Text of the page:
In the face of grim market conditions, British trade shows are relying on intiU.K. trade show organizers trim their offerings to better meet buyers' needs. macy with their clients for a buoyant season.
LONDON — In the face of grim market conditions, British trade shows are relying on intimacy with their clients for a buoyant season.
Organizers are keying in to dominant industry trends and creating offerings that benefit both buyers and exhibitors.
Pure, the women's fashion and accessories show, will launch a footwear section at its Feb. 10 to 12 exhibition after learning that 66 percent of buyers had increased their footwear sales within 12 months. Organizers are expanding its exhibition space at Olympia London to 139,930 square feet, up 19,375 square feet from the previous season.
The increasing presence of footwear also can be felt at London's directional streetwear show, Margin. Last season, organizer Odysseas Constantine launched Gild, an area for everything from jewelry to hosiery.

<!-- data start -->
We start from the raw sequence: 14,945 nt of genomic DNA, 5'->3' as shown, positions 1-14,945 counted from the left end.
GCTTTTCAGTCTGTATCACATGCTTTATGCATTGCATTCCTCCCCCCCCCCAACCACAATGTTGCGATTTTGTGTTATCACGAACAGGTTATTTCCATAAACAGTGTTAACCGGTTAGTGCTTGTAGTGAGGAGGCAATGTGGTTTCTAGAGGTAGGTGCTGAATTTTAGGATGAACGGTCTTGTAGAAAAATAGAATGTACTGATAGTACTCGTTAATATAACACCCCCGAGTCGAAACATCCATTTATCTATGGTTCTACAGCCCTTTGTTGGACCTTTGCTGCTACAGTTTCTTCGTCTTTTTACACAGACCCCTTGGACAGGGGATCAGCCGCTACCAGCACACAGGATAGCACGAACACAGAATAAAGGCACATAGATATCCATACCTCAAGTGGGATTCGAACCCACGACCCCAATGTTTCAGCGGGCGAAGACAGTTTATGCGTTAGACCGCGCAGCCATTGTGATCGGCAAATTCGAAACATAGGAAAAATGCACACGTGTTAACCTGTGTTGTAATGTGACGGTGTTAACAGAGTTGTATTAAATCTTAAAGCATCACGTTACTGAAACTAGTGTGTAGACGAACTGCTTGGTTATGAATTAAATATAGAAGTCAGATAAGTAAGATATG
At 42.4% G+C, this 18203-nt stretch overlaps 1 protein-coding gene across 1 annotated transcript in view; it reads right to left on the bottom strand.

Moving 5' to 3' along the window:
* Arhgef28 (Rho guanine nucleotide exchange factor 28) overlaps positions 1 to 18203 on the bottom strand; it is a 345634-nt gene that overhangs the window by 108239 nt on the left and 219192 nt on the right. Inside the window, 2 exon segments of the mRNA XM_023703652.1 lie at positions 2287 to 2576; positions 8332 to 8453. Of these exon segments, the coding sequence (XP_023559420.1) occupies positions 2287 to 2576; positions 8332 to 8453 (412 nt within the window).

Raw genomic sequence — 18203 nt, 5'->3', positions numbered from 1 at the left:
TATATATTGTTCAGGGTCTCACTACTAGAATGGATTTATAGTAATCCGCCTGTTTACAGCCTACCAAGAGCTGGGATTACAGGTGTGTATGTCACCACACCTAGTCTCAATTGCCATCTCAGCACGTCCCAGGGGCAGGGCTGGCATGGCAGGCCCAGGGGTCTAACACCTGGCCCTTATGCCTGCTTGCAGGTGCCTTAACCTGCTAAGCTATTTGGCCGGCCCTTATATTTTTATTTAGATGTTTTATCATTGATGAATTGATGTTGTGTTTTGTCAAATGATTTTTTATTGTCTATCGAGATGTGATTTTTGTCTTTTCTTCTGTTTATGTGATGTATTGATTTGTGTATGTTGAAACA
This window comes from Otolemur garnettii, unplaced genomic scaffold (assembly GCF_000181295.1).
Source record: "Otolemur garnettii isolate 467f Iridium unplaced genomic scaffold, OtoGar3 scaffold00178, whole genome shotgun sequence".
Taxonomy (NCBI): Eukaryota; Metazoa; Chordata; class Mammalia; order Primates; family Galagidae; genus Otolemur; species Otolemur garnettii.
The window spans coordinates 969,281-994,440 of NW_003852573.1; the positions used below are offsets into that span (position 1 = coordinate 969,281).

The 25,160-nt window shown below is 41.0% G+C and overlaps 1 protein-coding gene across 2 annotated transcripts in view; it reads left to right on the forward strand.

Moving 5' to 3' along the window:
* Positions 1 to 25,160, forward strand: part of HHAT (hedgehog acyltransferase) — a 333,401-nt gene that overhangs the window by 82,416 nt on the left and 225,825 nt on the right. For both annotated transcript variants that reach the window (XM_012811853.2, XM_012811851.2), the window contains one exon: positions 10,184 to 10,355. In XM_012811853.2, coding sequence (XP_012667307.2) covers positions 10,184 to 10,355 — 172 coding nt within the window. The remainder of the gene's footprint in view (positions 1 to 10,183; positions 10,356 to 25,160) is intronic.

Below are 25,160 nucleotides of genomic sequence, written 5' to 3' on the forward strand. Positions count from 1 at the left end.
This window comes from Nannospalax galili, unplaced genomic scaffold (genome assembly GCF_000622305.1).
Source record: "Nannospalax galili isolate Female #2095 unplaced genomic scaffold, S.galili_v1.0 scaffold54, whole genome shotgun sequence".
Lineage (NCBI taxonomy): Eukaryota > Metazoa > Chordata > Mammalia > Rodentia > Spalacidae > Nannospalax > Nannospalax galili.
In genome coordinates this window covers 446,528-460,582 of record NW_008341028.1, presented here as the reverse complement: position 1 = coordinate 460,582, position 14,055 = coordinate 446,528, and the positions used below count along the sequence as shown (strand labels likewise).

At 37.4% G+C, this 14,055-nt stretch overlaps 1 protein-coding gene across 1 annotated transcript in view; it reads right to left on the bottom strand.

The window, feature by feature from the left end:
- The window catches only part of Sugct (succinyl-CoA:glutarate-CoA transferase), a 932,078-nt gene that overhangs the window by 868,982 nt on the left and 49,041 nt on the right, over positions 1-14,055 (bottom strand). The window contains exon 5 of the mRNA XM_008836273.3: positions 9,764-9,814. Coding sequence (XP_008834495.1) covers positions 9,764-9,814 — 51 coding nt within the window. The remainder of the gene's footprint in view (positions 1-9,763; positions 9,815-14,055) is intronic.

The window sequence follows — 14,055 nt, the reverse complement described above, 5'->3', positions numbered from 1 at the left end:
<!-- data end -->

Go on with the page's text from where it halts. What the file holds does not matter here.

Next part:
"Gild worked really well for the buyers, and we had a good response from the labels," Constantine said.
For Margin's Feb. 10 to 12 show at the Vinyl Factory, Constantine is marketing Gild as a separate exhibition and is expanding, though plans to keep the number of exhibitors below 85.
"I always make sure to grow the show organically and slowly," Constantine said, adding that he selects all the labels that show at Margin. "We've curated the show so that buyers don't have to wade through hole after hole — they know that we've hand-picked a really good mix of brands."
Still, separate accessories areas do not work well for all organizers. At London Edge, the alternative clubwear show, organizer Carol Hunter said her buyers and labels prefer a mixed-in approach.
"Our exhibitors like to be mixed in because it gives them more visibility....They have a better chance of being found. Our buyers like to see accessories alongside clothing to see how they work together," Hunter said.
London Edge is slated for Feb. 3 to 5 at the Olympia 2 fairgrounds.
Elsewhere, organizers are seeing surging interest in green products and are rolling out a range of eco-friendly initiatives.
Premier Kids will unveil an Eco Kids section that houses organic cotton, fair trade and "the latest" recycled products when it returns to the NEC in Birmingham from Jan. 27 to 29.
Hermès is launching a Laundromat pop-up shop in NYC - dubbed Hermèsmatic - where customers can bring their old scarves to be dip-dyed by an expert. Get all the details on WWD.com. #wwdnews (📷: @donstahl)